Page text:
The phylogeography debate and the epistemology of model-based evolutionary biology

Biology and Philosophy 29 (6):833-850 (2014)
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Abstract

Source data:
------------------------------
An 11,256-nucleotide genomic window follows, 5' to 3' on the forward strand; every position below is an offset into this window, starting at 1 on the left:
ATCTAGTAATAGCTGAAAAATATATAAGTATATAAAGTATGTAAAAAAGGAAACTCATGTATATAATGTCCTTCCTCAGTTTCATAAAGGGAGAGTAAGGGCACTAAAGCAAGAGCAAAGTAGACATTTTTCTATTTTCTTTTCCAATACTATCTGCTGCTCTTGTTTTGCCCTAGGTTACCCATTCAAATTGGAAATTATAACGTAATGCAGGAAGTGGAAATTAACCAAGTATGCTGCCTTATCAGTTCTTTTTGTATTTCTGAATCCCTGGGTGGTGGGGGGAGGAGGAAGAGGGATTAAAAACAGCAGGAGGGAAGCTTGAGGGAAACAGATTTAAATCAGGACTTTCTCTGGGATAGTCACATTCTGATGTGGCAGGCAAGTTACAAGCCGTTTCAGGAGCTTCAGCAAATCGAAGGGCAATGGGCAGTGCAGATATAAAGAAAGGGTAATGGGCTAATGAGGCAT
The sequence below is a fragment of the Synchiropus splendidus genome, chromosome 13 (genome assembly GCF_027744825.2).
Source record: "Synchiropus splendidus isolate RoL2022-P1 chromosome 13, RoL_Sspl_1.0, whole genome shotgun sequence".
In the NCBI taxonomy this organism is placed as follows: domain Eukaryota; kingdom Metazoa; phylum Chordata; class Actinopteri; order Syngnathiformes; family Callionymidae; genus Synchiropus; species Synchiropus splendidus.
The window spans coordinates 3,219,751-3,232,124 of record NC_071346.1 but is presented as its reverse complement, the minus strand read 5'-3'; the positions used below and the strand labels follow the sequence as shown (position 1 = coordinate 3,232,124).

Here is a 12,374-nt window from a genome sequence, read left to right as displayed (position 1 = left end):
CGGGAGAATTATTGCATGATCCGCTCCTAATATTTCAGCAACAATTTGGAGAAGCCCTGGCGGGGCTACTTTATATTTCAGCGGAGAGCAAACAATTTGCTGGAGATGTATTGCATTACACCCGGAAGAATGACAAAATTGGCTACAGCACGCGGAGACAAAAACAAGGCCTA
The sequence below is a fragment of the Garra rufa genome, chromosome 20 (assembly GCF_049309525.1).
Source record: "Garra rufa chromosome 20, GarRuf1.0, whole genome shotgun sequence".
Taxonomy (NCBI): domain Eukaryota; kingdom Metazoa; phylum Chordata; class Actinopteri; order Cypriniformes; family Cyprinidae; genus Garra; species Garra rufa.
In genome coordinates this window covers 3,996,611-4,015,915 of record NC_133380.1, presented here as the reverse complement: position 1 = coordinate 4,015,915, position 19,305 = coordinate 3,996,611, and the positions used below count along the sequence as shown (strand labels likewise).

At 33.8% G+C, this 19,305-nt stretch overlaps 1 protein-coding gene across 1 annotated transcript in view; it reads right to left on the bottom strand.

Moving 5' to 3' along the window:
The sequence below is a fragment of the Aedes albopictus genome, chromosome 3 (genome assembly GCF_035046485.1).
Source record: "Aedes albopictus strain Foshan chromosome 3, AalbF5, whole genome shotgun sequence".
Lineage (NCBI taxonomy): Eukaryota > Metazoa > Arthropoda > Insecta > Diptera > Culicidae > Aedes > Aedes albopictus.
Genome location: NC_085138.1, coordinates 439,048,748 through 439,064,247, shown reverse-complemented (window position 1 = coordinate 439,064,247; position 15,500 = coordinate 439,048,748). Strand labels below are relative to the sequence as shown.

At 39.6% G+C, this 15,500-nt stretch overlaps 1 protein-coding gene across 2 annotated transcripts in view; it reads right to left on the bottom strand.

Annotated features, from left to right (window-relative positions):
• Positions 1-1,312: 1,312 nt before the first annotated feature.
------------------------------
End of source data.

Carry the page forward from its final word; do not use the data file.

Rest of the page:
Phylogeography, a relatively new subdicipline of evolutionary biology that attempts to unify the fields of phylogenetics and population biology in an explicit geographical context, has hosted in recent years a highly polarized debate related to the purported benefits and limitations that qualitative versus quantitative methods might contribute or impose on inferential processes in evolutionary biology. Here we present a friendly, non-technical introduction to the conflicting methods underlying the controversy, and exemplify it with a balanced selection of quotes from the primary biological literature, to invite the philosophy of biology community to pay attention to the elements that have played a primary role in its presumed resolution. We also present the basic features of our own metascientific take on the debate, and point out—as a preliminary step in preparation for upcoming, more detailed treatments—the importance that appeals to authority in fields external to phylogeography per se have played in the current status of this highly visible evolutionary biology dispute
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